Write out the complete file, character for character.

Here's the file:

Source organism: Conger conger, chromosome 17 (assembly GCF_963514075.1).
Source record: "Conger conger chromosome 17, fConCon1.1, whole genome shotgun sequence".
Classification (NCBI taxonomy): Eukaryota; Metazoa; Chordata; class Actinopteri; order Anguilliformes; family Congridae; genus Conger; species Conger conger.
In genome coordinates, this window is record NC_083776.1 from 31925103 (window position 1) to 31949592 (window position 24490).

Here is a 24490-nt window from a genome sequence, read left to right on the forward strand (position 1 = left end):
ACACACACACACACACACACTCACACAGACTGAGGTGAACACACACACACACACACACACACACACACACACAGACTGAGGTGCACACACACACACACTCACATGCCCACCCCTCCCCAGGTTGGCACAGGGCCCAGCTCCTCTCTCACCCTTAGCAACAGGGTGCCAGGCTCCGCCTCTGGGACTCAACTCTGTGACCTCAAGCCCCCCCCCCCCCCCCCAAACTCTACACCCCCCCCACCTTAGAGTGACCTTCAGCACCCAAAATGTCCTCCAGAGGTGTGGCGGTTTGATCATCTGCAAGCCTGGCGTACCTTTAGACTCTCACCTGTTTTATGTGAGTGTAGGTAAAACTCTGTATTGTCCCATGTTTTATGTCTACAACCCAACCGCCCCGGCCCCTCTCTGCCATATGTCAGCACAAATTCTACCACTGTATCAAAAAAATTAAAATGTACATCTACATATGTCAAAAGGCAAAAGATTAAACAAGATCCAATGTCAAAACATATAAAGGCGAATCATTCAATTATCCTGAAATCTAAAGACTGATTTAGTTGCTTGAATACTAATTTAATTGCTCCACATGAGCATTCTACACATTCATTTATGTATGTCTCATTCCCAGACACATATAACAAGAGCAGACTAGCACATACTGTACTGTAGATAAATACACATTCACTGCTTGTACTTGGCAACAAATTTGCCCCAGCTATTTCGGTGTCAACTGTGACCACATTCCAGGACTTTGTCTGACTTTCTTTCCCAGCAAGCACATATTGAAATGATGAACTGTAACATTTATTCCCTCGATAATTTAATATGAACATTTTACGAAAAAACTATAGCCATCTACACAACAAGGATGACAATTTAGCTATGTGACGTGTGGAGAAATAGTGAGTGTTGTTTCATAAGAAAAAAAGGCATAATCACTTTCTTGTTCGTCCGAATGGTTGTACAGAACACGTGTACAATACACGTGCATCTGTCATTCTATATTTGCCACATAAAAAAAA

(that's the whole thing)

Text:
Source organism: Conger conger, chromosome 17 (assembly GCF_963514075.1).
Source record: "Conger conger chromosome 17, fConCon1.1, whole genome shotgun sequence".
Classification (NCBI taxonomy): Eukaryota; Metazoa; Chordata; class Actinopteri; order Anguilliformes; family Congridae; genus Conger; species Conger conger.
In genome coordinates, this window is record NC_083776.1 from 31925103 (window position 1) to 31949592 (window position 24490).

Here is a 24490-nt window from a genome sequence, read left to right on the forward strand (position 1 = left end):
ACACACACACACACACACACTCACACAGACTGAGGTGAACACACACACACACACACACACACACACACACACAGACTGAGGTGCACACACACACACACTCACATGCCCACCCCTCCCCAGGTTGGCACAGGGCCCAGCTCCTCTCTCACCCTTAGCAACAGGGTGCCAGGCTCCGCCTCTGGGACTCAACTCTGTGACCTCAAGCCCCCCCCCCCCCCCCCAAACTCTACACCCCCCCCACCTTAGAGTGACCTTCAGCACCCAAAATGTCCTCCAGAGGTGTGGCGGTTTGATCATCTGCAAGCCTGGCGTACCTTTAGACTCTCACCTGTTTTATGTGAGTGTAGGTAAAACTCTGTATTGTCCCATGTTTTATGTCTACAACCCAACCGCCCCGGCCCCTCTCTGCCATATGTCAGCACAAATTCTACCACTGTATCAAAAAAATTAAAATGTACATCTACATATGTCAAAAGGCAAAAGATTAAACAAGATCCAATGTCAAAACATATAAAGGCGAATCATTCAATTATCCTGAAATCTAAAGACTGATTTAGTTGCTTGAATACTAATTTAATTGCTCCACATGAGCATTCTACACATTCATTTATGTATGTCTCATTCCCAGACACATATAACAAGAGCAGACTAGCACATACTGTACTGTAGATAAATACACATTCACTGCTTGTACTTGGCAACAAATTTGCCCCAGCTATTTCGGTGTCAACTGTGACCACATTCCAGGACTTTGTCTGACTTTCTTTCCCAGCAAGCACATATTGAAATGATGAACTGTAACATTTATTCCCTCGATAATTTAATATGAACATTTTACGAAAAAACTATAGCCATCTACACAACAAGGATGACAATTTAGCTATGTGACGTGTGGAGAAATAGTGAGTGTTGTTTCATAAGAAAAAAAGGCATAATCACTTTCTTGTTCGTCCGAATGGTTGTACAGAACACGTGTACAATACACGTGCATCTGTCATTCTATATTTGCCACATAAAAAAAA